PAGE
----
Delegate Barbara Evans Fleischauer met with officials at the Chinese embassy in Washington, D.C., on Tuesday, October 18.
Accompanying Delegate Fleischauer was Dr. Brian Anderson, Director of the WVU Energy Institute. The purpose of the meeting was to discuss ways that the Chinese government can collaborate with the state of West Virginia.
Minister Li Kexin, the number three official at the Embassy, met with Fleischauer and Anderson, along with three Counselors with portfolios relating to energy and sub-national relations.
Delegate Fleischauer discussed expanding Chinese tourism in West Virginia while Professor Anderson highlighted various energy research collaborations that are in progress.
"WVU leads the Advanced Coal Technology Consortium of the US-China Clean Energy Research Center,” said Anderson, “which has been funded by industry and the federal Department of Energy. Through collaboration with colleagues in China, this ten-year project has dedicated $25 million of federal funds and $25 million of partner funds to clean, low-carbon utilization of coal. “
WVU is interested in having more students from China and in increasing commercial and government partners on energy research projects, Anderson explained to Embassy officials. Professor Anderson has visited China many times.
Delegate Fleischauer recently attended WVU’s symposium on Pearl S. Buck, who was born in West Virginia and was the first woman to win both the Nobel and Pulitzer prizes.
“Pearl S. Buck taught the world to care about Chinese people,” Fleischauer explained to the Embassy officials. The WVU Library now houses her manuscripts. Fleischauer also invited the Embassy officials to visit Morgantown, which is the Sister City to Xuzhou, a large city in Jiang-Su province. She recommended Pearl Buck’s birthplace in Hillsboro and the near-by National Radio Observatory, which has partnered with WVU Astronomy professors and middle school science classes, as possible sites of interest to Chinese tourists.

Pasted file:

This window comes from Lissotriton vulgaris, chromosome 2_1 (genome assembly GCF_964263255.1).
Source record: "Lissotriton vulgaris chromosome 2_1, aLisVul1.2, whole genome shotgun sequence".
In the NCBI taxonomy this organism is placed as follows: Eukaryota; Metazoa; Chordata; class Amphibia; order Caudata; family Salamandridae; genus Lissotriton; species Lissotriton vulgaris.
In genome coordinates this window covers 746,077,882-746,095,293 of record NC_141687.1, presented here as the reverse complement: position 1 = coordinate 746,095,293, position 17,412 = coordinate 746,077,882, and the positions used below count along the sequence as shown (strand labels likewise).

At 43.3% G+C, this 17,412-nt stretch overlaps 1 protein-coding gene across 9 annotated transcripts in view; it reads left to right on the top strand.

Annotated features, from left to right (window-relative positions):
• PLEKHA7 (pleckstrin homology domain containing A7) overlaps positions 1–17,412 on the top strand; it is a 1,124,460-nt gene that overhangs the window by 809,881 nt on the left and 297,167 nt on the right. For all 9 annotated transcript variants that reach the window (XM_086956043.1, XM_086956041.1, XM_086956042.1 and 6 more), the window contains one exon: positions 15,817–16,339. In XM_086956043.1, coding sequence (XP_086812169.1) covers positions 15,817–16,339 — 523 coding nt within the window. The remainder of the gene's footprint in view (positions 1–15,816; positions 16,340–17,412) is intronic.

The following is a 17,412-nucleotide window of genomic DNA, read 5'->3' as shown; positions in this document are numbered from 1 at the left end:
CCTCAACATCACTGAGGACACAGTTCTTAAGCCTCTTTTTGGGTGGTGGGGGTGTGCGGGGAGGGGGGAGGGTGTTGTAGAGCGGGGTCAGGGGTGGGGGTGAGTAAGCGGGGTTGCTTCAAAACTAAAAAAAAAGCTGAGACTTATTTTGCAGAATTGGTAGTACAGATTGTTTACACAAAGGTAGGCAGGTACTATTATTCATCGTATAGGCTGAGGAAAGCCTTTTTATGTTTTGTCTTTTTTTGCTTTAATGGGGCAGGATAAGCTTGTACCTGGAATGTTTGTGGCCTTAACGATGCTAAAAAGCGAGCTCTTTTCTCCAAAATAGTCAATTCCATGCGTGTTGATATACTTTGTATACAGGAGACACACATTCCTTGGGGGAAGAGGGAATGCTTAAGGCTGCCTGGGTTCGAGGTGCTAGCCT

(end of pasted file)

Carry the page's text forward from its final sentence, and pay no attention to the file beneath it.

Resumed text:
Minister Kexin suggested that one of West Virginia’s best selling points is “Take Me Home Country Roads” by John Denver. Surprisingly, he shared that many people in China know the words to the song. Kexin said Chinese parents looking for places for their children to attend college in the U.S. might be good prospects to recruit to visit West Virginia.
Delegate Fleischauer, along with six other state legislators from New York, Hawaii, Minnesota, Montana, Kentucky and Illinois, has been invited to visit China. The study tour is sponsored by the National Conference of State Legislatures and the Chinese People’s Association for Friendship with Foreign Countries , a quasi-governmental agency. It will take place on November 15 through 22 this year.
The legislative tour group will be visiting Beijing, where they will meet with U.S. Ambassador Max Baucus and the Chinese Ministry of Foreign Affairs. They will journey to Nanchong, where they will attend part of the China-U.S. Sister Cities Conference and Healthy Cities Forum. Fleischauer currently serves as Minority Chair of the House Health and Human Resources committee.
“I look forward to seeing China, meeting people, and learning how we can work together on jobs, the energy industry and health care, “ Fleischauer said. “I also can’t wait to promote our beautiful state and share things the Chinese might be able to learn from us.”